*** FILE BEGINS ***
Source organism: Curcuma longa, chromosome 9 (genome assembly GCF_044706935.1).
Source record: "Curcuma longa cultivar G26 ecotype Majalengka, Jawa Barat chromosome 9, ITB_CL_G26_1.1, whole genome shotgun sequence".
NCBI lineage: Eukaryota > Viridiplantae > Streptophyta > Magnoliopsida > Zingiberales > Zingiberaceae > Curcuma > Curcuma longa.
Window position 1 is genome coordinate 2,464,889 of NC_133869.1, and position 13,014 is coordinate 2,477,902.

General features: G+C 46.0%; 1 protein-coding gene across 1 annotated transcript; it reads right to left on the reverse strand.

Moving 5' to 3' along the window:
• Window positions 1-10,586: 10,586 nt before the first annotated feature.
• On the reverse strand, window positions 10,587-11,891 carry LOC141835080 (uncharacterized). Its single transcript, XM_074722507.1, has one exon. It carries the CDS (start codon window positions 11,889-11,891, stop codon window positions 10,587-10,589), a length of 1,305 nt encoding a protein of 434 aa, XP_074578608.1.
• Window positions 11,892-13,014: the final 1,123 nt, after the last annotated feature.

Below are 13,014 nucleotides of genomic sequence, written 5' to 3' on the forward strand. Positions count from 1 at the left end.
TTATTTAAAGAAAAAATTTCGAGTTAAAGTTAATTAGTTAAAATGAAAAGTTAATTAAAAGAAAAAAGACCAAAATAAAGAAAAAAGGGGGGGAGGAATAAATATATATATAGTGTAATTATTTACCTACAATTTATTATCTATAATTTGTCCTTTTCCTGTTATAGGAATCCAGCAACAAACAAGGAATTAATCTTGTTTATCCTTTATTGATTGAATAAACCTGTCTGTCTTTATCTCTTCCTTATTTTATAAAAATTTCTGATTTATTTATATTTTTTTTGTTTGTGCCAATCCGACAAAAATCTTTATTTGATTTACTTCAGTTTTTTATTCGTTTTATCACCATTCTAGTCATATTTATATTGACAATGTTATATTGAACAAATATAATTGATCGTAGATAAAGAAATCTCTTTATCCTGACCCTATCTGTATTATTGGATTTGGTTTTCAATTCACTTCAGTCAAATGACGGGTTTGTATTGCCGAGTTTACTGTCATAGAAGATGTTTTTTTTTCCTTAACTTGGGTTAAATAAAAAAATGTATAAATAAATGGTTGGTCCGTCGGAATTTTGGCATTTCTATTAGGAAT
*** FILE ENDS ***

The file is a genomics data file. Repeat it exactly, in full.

Source organism: Curcuma longa, chromosome 9 (genome assembly GCF_044706935.1).
Source record: "Curcuma longa cultivar G26 ecotype Majalengka, Jawa Barat chromosome 9, ITB_CL_G26_1.1, whole genome shotgun sequence".
NCBI lineage: Eukaryota > Viridiplantae > Streptophyta > Magnoliopsida > Zingiberales > Zingiberaceae > Curcuma > Curcuma longa.
Window position 1 is genome coordinate 2,464,889 of NC_133869.1, and position 13,014 is coordinate 2,477,902.

General features: G+C 46.0%; 1 protein-coding gene across 1 annotated transcript; it reads right to left on the reverse strand.

Moving 5' to 3' along the window:
• Window positions 1-10,586: 10,586 nt before the first annotated feature.
• On the reverse strand, window positions 10,587-11,891 carry LOC141835080 (uncharacterized). Its single transcript, XM_074722507.1, has one exon. It carries the CDS (start codon window positions 11,889-11,891, stop codon window positions 10,587-10,589), a length of 1,305 nt encoding a protein of 434 aa, XP_074578608.1.
• Window positions 11,892-13,014: the final 1,123 nt, after the last annotated feature.

Below are 13,014 nucleotides of genomic sequence, written 5' to 3' on the forward strand. Positions count from 1 at the left end.
TTATTTAAAGAAAAAATTTCGAGTTAAAGTTAATTAGTTAAAATGAAAAGTTAATTAAAAGAAAAAAGACCAAAATAAAGAAAAAAGGGGGGGAGGAATAAATATATATATAGTGTAATTATTTACCTACAATTTATTATCTATAATTTGTCCTTTTCCTGTTATAGGAATCCAGCAACAAACAAGGAATTAATCTTGTTTATCCTTTATTGATTGAATAAACCTGTCTGTCTTTATCTCTTCCTTATTTTATAAAAATTTCTGATTTATTTATATTTTTTTTGTTTGTGCCAATCCGACAAAAATCTTTATTTGATTTACTTCAGTTTTTTATTCGTTTTATCACCATTCTAGTCATATTTATATTGACAATGTTATATTGAACAAATATAATTGATCGTAGATAAAGAAATCTCTTTATCCTGACCCTATCTGTATTATTGGATTTGGTTTTCAATTCACTTCAGTCAAATGACGGGTTTGTATTGCCGAGTTTACTGTCATAGAAGATGTTTTTTTTTCCTTAACTTGGGTTAAATAAAAAAATGTATAAATAAATGGTTGGTCCGTCGGAATTTTGGCATTTCTATTAGGAAT